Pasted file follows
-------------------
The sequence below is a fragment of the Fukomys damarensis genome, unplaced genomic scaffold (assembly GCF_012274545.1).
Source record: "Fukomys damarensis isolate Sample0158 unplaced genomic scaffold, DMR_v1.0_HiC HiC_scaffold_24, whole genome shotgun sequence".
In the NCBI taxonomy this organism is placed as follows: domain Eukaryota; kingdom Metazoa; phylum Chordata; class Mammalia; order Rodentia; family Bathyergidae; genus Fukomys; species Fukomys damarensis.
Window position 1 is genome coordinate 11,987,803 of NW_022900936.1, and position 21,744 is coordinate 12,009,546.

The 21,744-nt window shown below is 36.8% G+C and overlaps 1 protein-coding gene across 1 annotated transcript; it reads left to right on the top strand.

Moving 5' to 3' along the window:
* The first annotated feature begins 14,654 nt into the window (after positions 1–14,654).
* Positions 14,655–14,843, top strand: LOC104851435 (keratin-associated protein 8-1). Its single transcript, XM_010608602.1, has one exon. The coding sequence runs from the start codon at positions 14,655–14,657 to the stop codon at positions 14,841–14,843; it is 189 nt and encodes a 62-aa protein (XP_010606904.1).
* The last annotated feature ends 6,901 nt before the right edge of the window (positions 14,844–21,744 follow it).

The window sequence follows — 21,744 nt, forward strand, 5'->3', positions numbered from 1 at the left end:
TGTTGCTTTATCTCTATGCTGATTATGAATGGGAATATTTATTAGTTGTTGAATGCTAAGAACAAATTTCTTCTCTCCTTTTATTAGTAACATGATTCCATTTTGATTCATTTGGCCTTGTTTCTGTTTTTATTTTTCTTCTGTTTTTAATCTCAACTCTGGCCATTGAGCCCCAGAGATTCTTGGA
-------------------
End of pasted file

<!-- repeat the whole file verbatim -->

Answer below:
The sequence below is a fragment of the Fukomys damarensis genome, unplaced genomic scaffold (assembly GCF_012274545.1).
Source record: "Fukomys damarensis isolate Sample0158 unplaced genomic scaffold, DMR_v1.0_HiC HiC_scaffold_24, whole genome shotgun sequence".
In the NCBI taxonomy this organism is placed as follows: domain Eukaryota; kingdom Metazoa; phylum Chordata; class Mammalia; order Rodentia; family Bathyergidae; genus Fukomys; species Fukomys damarensis.
Window position 1 is genome coordinate 11,987,803 of NW_022900936.1, and position 21,744 is coordinate 12,009,546.

The 21,744-nt window shown below is 36.8% G+C and overlaps 1 protein-coding gene across 1 annotated transcript; it reads left to right on the top strand.

Moving 5' to 3' along the window:
* The first annotated feature begins 14,654 nt into the window (after positions 1–14,654).
* Positions 14,655–14,843, top strand: LOC104851435 (keratin-associated protein 8-1). Its single transcript, XM_010608602.1, has one exon. The coding sequence runs from the start codon at positions 14,655–14,657 to the stop codon at positions 14,841–14,843; it is 189 nt and encodes a 62-aa protein (XP_010606904.1).
* The last annotated feature ends 6,901 nt before the right edge of the window (positions 14,844–21,744 follow it).

The window sequence follows — 21,744 nt, forward strand, 5'->3', positions numbered from 1 at the left end:
TGTTGCTTTATCTCTATGCTGATTATGAATGGGAATATTTATTAGTTGTTGAATGCTAAGAACAAATTTCTTCTCTCCTTTTATTAGTAACATGATTCCATTTTGATTCATTTGGCCTTGTTTCTGTTTTTATTTTTCTTCTGTTTTTAATCTCAACTCTGGCCATTGAGCCCCAGAGATTCTTGGA